The DMin program has completed the first cohort of the Science and Theology Focus. It was a time of learning, testing a model of the degree in a new way, and I am grateful for the pastors who participated. Not everyone was happy with everything—which is part of the whole issue of the disciplines of science and of religion. It would perhaps be a sign for me of lesser success if everyone was completely happy with every conversation and topic. My goal has been to neither have science “lite” nor theology “lite”.
I was recently asked by an administrator of higher education what I considered the ideal professor to teach in this focus. I am looking for those who are aware enough of their views that either they admit to not being a scientist if they are not trained as one, or not a theologian if they have not studied the field with some intentionality. Too much of the time I believe the issue is that scientists who are persons of faith confuse their faith experience with the knowledge of theology and the trajectory of the relationship between science and faith; while theologians who work in the area of science may not have the depth necessary to make some of the claims they do.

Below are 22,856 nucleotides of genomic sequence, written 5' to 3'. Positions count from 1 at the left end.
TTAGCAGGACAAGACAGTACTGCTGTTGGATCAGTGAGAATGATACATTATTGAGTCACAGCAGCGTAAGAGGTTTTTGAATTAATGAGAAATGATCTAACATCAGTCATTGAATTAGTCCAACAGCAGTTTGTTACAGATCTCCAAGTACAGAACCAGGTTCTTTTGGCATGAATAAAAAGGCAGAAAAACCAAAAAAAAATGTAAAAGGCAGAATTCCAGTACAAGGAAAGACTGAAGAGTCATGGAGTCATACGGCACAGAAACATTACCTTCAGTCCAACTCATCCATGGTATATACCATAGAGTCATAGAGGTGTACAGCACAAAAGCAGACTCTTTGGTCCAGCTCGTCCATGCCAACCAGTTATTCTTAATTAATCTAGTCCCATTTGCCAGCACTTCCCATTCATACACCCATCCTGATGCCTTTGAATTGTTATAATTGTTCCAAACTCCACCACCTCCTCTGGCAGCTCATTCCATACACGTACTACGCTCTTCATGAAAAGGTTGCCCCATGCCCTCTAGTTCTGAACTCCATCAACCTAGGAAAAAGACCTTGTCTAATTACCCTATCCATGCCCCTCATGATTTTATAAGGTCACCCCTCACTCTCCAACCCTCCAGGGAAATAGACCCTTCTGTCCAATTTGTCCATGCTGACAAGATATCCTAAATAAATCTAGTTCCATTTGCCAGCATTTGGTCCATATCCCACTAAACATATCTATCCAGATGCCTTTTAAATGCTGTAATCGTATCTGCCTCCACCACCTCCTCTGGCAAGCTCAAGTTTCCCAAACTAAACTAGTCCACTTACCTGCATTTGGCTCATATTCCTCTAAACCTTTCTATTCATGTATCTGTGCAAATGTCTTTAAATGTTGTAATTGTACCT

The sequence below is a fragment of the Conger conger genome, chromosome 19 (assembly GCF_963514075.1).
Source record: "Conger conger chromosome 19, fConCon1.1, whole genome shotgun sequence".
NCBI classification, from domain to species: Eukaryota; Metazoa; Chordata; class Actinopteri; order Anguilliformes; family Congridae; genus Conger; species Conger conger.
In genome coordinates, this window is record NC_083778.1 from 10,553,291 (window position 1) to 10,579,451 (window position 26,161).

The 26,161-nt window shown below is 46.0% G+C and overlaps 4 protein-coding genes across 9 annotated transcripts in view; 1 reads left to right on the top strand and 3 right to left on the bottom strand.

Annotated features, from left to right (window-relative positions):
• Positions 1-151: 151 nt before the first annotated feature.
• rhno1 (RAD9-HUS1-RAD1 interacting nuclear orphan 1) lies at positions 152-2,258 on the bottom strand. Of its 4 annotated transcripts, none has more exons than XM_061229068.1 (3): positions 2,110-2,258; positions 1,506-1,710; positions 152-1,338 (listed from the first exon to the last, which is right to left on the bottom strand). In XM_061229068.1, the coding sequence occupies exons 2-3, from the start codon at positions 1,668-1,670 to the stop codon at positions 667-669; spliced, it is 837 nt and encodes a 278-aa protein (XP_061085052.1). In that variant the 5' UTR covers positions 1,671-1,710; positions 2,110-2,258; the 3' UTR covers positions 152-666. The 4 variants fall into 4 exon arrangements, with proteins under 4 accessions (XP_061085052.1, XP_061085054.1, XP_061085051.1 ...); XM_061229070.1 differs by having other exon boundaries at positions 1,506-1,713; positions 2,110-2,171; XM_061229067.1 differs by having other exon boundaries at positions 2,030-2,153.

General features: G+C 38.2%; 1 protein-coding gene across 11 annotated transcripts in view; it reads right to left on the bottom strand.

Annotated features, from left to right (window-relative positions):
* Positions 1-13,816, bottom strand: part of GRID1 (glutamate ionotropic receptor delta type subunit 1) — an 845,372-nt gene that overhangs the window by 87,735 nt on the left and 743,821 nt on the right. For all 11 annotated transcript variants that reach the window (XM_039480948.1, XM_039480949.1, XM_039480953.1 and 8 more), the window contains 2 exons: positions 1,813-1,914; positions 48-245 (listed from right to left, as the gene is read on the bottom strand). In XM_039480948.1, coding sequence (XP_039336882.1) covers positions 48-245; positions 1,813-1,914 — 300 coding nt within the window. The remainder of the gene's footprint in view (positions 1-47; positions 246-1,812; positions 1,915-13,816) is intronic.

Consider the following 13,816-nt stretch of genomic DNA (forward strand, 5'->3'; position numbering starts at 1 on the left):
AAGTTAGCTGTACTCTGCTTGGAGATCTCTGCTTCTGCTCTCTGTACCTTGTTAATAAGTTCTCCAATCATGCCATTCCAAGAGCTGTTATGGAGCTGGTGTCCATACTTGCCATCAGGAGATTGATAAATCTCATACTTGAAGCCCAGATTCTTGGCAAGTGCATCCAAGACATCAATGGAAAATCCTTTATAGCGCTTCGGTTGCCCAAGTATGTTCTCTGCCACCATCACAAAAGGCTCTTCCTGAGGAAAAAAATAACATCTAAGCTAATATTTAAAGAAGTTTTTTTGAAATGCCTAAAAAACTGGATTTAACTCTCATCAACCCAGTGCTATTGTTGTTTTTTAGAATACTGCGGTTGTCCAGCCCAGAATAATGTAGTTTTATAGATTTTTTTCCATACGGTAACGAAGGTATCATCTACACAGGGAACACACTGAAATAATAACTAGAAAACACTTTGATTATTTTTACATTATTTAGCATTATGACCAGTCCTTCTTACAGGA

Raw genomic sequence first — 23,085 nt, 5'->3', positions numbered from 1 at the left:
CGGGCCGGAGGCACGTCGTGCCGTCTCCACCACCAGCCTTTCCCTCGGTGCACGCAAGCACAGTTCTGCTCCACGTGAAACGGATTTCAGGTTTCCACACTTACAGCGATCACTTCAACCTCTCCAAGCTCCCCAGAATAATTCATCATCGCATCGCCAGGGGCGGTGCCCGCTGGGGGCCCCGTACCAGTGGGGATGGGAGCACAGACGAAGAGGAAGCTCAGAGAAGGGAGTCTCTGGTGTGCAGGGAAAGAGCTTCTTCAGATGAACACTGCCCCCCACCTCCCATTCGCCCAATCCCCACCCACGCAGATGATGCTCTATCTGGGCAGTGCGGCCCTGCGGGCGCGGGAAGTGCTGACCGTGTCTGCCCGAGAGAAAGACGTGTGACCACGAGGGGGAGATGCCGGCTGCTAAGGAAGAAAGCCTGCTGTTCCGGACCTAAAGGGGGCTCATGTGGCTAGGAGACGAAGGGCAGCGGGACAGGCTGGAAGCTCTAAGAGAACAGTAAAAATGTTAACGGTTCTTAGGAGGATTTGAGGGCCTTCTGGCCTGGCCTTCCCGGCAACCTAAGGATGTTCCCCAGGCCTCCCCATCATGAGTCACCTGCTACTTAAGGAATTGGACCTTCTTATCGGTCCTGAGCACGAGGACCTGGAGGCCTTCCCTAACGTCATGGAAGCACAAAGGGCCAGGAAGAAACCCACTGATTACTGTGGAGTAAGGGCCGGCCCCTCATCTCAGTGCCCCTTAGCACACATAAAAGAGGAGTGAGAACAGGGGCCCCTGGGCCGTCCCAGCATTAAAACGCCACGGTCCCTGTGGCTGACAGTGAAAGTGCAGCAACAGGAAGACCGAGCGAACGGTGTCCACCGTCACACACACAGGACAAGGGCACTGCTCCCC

It is hard work to pull this off-to be patient enough to study at a level that offers for pastors an opportunity for addressing hard questions, and not too easy of answers. To change the tone a bit, I want to highlight the strengths: we have had professors-at least five who have made a bridge between these two disciplines; there is great texts out there as well written by both theologians and scientists to study and read; the pastors who came learned to dialogue together, to take into account varying backgrounds and points-of-view. One thing we will do is add a history of science seminar.
We are beginning to look to the second cohort beginning in 2013. I want to interview potential pastoral candidates. Among our faculty are two outstanding professors: Dr. Ronald Cole-Turner and Dr. Deirdre Hainsworth. In addition we draw from a Pittsburgh MDiv graduate, Dr. Michael Spezio, who is a neuroscientist doing major research in the arena of spiritual formation, faith and science.
The future is filled with opportunity for pastoral ministry. I believe that with my whole heart. Consider this focus as an opportunity to engage in a future folding into the present! Check out the Pittsburgh Theological Seminary Science and Theology Focus.
Director, Doctor of Ministry Program